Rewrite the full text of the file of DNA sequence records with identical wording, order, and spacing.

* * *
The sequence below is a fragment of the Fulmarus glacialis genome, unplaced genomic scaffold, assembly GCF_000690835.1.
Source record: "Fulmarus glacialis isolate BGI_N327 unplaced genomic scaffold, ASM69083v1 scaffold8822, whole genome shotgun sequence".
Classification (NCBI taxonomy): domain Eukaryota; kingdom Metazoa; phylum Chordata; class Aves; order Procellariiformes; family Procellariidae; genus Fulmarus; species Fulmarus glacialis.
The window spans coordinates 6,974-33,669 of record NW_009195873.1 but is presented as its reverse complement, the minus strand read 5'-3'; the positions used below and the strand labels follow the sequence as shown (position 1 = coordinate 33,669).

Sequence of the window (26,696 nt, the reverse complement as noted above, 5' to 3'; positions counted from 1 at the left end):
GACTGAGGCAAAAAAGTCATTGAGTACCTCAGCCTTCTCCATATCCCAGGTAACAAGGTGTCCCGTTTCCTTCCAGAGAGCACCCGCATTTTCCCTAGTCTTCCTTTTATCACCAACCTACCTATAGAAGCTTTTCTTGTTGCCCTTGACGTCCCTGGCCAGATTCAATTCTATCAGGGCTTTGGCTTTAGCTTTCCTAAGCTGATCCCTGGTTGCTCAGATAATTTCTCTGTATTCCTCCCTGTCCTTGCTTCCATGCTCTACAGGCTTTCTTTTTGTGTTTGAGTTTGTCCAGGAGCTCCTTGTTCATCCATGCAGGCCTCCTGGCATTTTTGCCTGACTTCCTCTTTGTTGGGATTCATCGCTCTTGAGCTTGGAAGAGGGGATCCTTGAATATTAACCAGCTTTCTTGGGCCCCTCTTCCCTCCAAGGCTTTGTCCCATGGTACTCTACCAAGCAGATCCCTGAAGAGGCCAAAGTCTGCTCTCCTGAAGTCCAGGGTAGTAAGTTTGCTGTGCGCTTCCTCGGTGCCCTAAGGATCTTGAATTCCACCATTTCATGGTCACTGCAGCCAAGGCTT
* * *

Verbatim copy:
The sequence below is a fragment of the Fulmarus glacialis genome, unplaced genomic scaffold, assembly GCF_000690835.1.
Source record: "Fulmarus glacialis isolate BGI_N327 unplaced genomic scaffold, ASM69083v1 scaffold8822, whole genome shotgun sequence".
Classification (NCBI taxonomy): domain Eukaryota; kingdom Metazoa; phylum Chordata; class Aves; order Procellariiformes; family Procellariidae; genus Fulmarus; species Fulmarus glacialis.
The window spans coordinates 6,974-33,669 of record NW_009195873.1 but is presented as its reverse complement, the minus strand read 5'-3'; the positions used below and the strand labels follow the sequence as shown (position 1 = coordinate 33,669).

Sequence of the window (26,696 nt, the reverse complement as noted above, 5' to 3'; positions counted from 1 at the left end):
GACTGAGGCAAAAAAGTCATTGAGTACCTCAGCCTTCTCCATATCCCAGGTAACAAGGTGTCCCGTTTCCTTCCAGAGAGCACCCGCATTTTCCCTAGTCTTCCTTTTATCACCAACCTACCTATAGAAGCTTTTCTTGTTGCCCTTGACGTCCCTGGCCAGATTCAATTCTATCAGGGCTTTGGCTTTAGCTTTCCTAAGCTGATCCCTGGTTGCTCAGATAATTTCTCTGTATTCCTCCCTGTCCTTGCTTCCATGCTCTACAGGCTTTCTTTTTGTGTTTGAGTTTGTCCAGGAGCTCCTTGTTCATCCATGCAGGCCTCCTGGCATTTTTGCCTGACTTCCTCTTTGTTGGGATTCATCGCTCTTGAGCTTGGAAGAGGGGATCCTTGAATATTAACCAGCTTTCTTGGGCCCCTCTTCCCTCCAAGGCTTTGTCCCATGGTACTCTACCAAGCAGATCCCTGAAGAGGCCAAAGTCTGCTCTCCTGAAGTCCAGGGTAGTAAGTTTGCTGTGCGCTTCCTCGGTGCCCTAAGGATCTTGAATTCCACCATTTCATGGTCACTGCAGCCAAGGCTT